The controversial fighting champion doubled down on claims that he does not support the production of Mike, the upcoming eight-episode series set to explore the ups and downs of his prolific boxing career and volatile personal life. "Don't let Hulu fool you," Tyson wrote in a statement shared on Instagram. "I don't support their story about my life. It's not 1822. It's 2022. They stole my life story and didn't pay me."
"To Hulu executives I'm just a n****r they can sell on the auction block," he continued, captioning the post, "Hulu is the streaming version of the slave master. They stole my story and didn't pay me." In another post, Tyson claimed Hulu "tried to desperately pay" Dana White, president of the Ultimate Fighting Championship, "millions without offering me a dollar to promote their slave master take over story about my life."
White "turned it down because he honors friendship and treating people with dignity," Tyson continued. "I'll never forget what he did for me just like I'll never forget what Hulu stole from me."
EW has reached out to Hulu for comment on Tyson's remarks.
The series from creator Steven Rogers and showrunner Karin Gist stars Moonlight's Trevante Rhodes as the titular boxer. It will explore the highs and lows of Tyson's career and life, "from being a beloved global athlete to a pariah and back again," according to its synopsis. Mike will also highlight Tyson's marriage to Robin Givens (Laura Harrier), who has accused the boxer of domestic violence.
"The show is not meant to glorify his life," Gist previously told EW in a first look at the series. "We were never trying to say that Mike Tyson is a hero or Mike Tyson is a villain. Our goal was to take a very complicated and controversial figure and try to get under the hood of what he was praised and vilified for while staying true to our North Star of 'no one person is one thing.'"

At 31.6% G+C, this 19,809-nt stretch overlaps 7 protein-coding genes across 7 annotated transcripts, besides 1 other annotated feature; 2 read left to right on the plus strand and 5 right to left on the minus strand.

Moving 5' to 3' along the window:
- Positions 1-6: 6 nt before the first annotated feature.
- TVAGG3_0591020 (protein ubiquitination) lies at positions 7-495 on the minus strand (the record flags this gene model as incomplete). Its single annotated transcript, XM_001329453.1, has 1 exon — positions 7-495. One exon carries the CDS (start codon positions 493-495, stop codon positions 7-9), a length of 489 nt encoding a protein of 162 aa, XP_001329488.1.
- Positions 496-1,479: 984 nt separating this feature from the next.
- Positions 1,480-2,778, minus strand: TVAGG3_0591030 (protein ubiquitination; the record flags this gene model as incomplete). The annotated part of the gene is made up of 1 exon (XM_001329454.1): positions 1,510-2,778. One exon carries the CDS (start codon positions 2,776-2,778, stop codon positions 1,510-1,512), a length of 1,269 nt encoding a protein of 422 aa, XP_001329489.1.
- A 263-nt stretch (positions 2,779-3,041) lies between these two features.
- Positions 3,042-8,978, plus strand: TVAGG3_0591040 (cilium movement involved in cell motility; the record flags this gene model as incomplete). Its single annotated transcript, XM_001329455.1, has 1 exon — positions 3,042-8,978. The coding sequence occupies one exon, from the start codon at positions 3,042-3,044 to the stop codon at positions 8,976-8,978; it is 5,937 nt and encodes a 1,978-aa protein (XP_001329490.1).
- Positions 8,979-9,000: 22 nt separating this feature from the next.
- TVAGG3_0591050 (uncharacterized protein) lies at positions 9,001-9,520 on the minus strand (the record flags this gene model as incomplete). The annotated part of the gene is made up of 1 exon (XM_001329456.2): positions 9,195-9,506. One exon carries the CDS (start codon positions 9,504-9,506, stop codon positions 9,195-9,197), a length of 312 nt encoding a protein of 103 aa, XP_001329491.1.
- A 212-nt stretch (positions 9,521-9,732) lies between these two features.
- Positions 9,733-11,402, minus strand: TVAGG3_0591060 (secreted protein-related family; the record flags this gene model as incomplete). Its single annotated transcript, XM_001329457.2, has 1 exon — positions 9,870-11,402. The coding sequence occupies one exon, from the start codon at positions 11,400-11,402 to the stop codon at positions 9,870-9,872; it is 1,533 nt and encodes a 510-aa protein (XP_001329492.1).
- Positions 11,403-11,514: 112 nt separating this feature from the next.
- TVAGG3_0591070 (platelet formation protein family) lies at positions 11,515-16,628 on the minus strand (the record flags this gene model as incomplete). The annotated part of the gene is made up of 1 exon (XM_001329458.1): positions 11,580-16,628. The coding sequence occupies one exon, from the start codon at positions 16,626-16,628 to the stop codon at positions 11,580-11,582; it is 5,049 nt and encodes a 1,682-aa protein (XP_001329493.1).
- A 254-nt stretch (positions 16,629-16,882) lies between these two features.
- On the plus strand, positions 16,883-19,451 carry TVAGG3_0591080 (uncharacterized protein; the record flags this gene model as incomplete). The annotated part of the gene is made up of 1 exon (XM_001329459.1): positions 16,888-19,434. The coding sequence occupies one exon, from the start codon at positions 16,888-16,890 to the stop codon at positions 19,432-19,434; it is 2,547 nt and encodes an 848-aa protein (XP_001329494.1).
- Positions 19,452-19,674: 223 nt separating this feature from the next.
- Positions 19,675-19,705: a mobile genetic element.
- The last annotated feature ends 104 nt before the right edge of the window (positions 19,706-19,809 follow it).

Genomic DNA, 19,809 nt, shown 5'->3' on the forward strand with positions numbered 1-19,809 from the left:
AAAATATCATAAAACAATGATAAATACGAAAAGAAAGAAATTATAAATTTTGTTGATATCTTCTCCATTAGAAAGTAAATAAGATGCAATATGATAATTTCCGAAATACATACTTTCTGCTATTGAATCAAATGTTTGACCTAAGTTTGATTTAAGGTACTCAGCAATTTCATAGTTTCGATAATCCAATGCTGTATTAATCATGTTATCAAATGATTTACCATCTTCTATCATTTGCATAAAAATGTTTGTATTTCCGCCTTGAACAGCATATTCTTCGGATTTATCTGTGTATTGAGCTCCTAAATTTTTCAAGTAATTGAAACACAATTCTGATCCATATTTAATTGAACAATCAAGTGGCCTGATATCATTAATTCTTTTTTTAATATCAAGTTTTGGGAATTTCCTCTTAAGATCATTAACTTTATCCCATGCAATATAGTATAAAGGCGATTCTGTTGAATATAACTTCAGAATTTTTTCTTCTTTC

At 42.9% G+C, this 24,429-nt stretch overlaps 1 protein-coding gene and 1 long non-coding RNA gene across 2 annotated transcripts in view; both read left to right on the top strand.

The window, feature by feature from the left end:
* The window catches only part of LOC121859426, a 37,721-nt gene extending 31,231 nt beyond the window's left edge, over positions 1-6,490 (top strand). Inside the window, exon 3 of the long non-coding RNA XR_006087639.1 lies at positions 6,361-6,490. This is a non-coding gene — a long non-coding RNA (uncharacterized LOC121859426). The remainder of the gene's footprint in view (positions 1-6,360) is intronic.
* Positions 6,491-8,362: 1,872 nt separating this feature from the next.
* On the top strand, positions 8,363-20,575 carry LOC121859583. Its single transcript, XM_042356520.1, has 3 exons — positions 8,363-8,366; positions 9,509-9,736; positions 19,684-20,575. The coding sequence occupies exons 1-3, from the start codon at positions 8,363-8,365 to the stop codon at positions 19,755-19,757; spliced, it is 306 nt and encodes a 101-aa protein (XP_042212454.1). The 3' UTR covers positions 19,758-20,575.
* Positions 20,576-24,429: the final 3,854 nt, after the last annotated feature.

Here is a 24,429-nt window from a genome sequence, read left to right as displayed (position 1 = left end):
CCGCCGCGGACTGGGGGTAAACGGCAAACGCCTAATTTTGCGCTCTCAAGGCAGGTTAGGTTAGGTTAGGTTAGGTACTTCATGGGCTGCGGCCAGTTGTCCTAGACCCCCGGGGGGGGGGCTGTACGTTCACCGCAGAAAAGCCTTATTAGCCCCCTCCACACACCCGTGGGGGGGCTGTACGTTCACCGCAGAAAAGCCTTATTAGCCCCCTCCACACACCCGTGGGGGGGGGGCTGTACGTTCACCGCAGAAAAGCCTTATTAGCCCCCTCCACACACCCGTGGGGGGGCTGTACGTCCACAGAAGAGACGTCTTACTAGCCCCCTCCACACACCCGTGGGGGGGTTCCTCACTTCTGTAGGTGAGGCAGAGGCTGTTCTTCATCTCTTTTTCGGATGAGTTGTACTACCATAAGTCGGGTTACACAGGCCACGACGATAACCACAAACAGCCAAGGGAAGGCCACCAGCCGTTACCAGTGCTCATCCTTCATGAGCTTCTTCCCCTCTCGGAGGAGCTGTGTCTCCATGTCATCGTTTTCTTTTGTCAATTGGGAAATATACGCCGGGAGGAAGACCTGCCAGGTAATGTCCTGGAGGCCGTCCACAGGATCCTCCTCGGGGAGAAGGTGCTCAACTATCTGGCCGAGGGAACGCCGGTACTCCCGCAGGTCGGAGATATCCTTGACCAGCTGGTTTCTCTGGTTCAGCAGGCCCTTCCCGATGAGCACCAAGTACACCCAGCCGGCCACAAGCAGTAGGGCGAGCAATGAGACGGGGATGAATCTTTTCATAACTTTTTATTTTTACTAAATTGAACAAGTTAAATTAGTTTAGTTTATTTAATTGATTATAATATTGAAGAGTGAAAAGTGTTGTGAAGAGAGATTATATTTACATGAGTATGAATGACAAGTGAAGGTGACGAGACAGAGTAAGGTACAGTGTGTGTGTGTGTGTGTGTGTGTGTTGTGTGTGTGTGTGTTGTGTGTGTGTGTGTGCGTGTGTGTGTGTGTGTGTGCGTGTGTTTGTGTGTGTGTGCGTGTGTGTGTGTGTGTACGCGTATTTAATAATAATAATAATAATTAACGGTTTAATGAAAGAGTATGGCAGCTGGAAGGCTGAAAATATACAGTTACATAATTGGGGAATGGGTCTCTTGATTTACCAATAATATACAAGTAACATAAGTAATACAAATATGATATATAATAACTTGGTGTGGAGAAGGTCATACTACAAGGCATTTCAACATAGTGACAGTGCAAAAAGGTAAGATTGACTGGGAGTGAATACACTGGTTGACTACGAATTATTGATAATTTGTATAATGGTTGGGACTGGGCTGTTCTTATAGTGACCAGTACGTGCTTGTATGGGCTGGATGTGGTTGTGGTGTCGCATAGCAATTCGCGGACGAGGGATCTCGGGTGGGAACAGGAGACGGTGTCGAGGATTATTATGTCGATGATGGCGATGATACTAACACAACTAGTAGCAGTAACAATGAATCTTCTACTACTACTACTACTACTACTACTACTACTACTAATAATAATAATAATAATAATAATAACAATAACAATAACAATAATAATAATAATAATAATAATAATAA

Phillip Faraone/Getty Mike Tyson accuses Hulu of stealing his life story for upcoming miniseries, calls it exploitation
As for Tyson, he previously condemned the adaptation when it was announced earlier this year, calling it a "tone-deaf cultural misappropriation" of his life. During the show's virtual Television Critics Association panel earlier this week, Rogers addressed the criticism. "We actually couldn't talk to him because his life rights were already taken, so that was never on the table," Rogers said, per TheWrap. "I would hope that if he watches it that he would change his opinion."
"For me, as a writer, as a storyteller, I don't really like to be reliant on just one source," he continued. "I really like to do the research and get all these different opinions and then put a story around all of that. I don't like to be beholden to just one person." When reached for comment by EW Sunday, Tyson further lambasted the streamer and called Rogers' comments a "flat out lie."
"My life rights option expired years ago," Tyson said via his rep. "Hulu nor any of their supercilious team ever tried to engage in any negotiations with this Black man." He added, "They say this story is an exploration of a Black man. It's more like an exploitation of a Black man. Hulu thinks their tracks are covered by hiring Black sacrificial lambs to play the part as front men for their backdoor robbery. I will always remember this blatant disregard of my dignity."
Mike debuts Aug. 25 on Hulu. Watch the trailer in the video above.
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